Richard Foreman's plays aren't for everyone. That's because they generally have no plot, in the traditional sense. Such is the case regarding Georges Bataille's Bathrobe, currently being performed as part of Foreman Fest at Nada.
As the audience entered the theatre a tape discussing preparedness for atomic attack played softly over the sound system. Three Readers sat behind a long desk holding scripts. The lights faded slowly, a video of dogs and street scenes plays on a TV in the corner, and the Readers began reading seemingly unconnected bits of dialogue, such as "Little tramp. I'm going to wash your mouth out with soap." And "every time I telephone someone, he's dead." Other characters appeared. One was a young man dressed as a soldier. Another was a prisoner, who wore death-like makeup. The Soldier attacked the Prisoner, beat him, and attempted to force a large Italian bread into his mouth. Then a female Clown appeared. Finally, another female character appeared. She was pregnant and also wore death-like makeup. (According to the program she is called Annabelle, although she is never addressed as such throughout the entire play.)
As the seemingly disconnected bits of dialogue continued to be spoken by the Readers, the Clown started decorating the stage with long pieces of yellow string, attaching these pieces from wall to pillar, and pillar to wall. Then the Soldier killed the Clown. One Reader rose and continued "stringing" the stage. Then pieces of the set were moved about, blocking the audience's view of the remaining Readers. Finally, Annabelle gave birth; but not to a child: rather, to a mirror, which she held as she would a baby, as the rest of the cast gathered about her. End of play.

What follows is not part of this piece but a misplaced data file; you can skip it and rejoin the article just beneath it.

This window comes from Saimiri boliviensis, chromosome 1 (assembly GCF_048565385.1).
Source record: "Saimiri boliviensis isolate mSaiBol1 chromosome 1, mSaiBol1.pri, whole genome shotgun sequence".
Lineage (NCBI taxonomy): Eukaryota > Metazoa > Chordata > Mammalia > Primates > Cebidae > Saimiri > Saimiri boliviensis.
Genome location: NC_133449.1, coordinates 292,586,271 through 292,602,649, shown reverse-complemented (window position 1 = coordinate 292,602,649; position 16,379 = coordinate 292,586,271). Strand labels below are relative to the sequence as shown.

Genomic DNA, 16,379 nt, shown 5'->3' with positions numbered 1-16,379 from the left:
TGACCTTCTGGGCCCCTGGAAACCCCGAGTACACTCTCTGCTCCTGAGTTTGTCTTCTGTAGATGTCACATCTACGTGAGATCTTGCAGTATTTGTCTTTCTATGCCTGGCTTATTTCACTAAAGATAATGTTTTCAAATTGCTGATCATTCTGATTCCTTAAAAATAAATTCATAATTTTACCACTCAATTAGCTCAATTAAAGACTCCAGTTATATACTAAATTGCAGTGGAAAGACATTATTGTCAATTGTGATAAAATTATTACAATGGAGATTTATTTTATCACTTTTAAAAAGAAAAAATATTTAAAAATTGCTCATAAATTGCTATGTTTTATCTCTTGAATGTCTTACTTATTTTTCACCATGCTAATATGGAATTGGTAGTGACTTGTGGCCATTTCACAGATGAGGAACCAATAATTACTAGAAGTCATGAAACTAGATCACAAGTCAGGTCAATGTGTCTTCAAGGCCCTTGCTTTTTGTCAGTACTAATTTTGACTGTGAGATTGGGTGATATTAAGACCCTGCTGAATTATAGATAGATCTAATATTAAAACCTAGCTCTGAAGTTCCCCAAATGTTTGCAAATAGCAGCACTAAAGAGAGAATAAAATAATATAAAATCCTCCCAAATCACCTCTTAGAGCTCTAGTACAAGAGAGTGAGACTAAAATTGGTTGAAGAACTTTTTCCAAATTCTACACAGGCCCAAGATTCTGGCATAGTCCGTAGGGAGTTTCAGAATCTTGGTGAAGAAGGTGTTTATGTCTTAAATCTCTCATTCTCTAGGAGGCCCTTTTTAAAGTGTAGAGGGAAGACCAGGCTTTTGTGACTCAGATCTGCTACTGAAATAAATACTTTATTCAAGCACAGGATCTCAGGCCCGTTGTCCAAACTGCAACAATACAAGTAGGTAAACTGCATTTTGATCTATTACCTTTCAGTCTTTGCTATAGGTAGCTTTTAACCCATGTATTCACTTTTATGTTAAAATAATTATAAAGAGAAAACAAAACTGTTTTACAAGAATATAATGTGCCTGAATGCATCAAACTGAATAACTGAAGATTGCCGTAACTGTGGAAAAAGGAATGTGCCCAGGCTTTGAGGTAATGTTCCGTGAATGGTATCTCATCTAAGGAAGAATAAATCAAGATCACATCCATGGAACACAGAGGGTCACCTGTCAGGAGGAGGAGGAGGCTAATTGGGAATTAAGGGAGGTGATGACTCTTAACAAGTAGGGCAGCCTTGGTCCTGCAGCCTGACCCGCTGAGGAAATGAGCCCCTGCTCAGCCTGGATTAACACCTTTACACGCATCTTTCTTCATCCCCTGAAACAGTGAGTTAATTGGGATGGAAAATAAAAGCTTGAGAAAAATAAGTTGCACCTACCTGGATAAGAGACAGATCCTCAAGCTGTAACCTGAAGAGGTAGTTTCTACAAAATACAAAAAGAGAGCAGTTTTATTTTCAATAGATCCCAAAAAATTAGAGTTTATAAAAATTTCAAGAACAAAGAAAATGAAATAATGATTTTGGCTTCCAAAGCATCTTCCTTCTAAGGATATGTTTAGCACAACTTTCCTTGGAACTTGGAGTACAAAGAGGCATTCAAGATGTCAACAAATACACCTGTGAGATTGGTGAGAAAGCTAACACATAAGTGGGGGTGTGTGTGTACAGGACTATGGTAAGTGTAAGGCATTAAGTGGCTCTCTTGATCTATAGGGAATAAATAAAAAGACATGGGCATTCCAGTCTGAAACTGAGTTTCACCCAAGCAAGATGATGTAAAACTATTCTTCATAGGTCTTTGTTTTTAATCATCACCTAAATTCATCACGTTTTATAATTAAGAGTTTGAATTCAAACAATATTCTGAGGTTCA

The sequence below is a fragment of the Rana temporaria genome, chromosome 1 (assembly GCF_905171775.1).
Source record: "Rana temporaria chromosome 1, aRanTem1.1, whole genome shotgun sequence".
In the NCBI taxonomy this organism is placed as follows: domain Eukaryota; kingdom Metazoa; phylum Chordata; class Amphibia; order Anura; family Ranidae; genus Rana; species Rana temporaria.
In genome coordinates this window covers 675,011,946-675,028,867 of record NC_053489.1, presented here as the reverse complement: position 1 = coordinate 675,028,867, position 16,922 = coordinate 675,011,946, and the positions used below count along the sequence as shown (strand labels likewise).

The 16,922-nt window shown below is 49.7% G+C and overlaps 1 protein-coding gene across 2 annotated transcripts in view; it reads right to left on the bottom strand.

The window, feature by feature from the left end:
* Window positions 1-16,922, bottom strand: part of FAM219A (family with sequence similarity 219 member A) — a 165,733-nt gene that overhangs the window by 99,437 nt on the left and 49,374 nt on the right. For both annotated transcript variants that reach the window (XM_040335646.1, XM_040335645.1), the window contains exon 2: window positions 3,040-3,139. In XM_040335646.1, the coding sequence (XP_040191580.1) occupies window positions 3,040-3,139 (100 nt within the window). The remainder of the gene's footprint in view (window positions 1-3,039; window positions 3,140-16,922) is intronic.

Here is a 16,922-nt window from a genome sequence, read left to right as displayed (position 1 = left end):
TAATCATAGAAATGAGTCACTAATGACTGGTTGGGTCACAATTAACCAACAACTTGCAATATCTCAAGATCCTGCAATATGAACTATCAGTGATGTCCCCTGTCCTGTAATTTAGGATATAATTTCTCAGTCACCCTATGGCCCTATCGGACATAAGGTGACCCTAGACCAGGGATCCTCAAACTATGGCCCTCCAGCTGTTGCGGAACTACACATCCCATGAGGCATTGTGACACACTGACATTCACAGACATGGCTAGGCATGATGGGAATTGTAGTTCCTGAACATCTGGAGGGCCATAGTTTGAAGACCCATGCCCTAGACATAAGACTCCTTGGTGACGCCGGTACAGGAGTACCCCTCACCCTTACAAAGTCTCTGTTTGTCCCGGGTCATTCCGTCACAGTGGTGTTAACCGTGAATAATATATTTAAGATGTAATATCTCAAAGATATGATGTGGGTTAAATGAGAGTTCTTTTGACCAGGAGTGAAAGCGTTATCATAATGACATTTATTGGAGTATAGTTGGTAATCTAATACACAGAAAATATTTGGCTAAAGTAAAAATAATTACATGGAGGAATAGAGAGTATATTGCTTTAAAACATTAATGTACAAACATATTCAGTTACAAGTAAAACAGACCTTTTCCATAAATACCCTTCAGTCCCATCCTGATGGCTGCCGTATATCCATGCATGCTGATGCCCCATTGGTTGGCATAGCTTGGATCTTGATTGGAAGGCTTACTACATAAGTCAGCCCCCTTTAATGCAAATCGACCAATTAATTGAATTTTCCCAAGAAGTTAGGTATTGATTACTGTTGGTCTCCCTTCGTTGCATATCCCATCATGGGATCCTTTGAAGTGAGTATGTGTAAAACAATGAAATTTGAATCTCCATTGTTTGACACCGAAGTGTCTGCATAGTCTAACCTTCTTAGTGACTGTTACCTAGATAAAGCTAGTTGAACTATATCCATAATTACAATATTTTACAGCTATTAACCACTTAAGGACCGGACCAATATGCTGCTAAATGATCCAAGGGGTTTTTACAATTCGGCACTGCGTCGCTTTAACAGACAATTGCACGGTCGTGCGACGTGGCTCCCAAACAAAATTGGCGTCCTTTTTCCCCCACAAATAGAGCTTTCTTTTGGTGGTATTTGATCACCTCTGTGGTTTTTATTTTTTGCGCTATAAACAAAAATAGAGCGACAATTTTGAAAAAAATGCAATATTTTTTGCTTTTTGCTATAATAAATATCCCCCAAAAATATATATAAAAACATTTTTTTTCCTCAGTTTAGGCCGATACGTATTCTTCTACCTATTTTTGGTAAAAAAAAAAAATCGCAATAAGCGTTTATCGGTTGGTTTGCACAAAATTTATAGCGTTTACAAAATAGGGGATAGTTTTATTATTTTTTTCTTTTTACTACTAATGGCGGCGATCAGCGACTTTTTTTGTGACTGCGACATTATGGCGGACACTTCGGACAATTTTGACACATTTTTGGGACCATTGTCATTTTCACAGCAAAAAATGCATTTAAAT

It is very hard to say anything insightful about the story or the characters in Georges Bataille's Bathrobe, because there basically is no real story, nor any real characters. However, that is not to say that the play is uninteresting. The dialogue is oddly poetic (emphasis on "oddly"). And the work does build to a type of climax. However, such a play is only for lovers of the extreme avant-garde. If you're into theatre with a plot, put that phone down now.
The production of Georges Bataille's Bathrobe was quite good. The cast was very energetic. Notable were Alanna Medlock as the Clown, and Janna Gjesdal as one of the Readers. The piece was directed strongly by Yelena Gluzman, who used the stage to great effect and kept the piece moving. Finally, Todo Con Nada and Hedgehog Theatre Co. should be praised for even attempting a Foreman Fest. He is an extremely difficult playwright, and producing many of his works over a long stretch seems a difficult task to say the least.
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Copyright 1998 John Attanas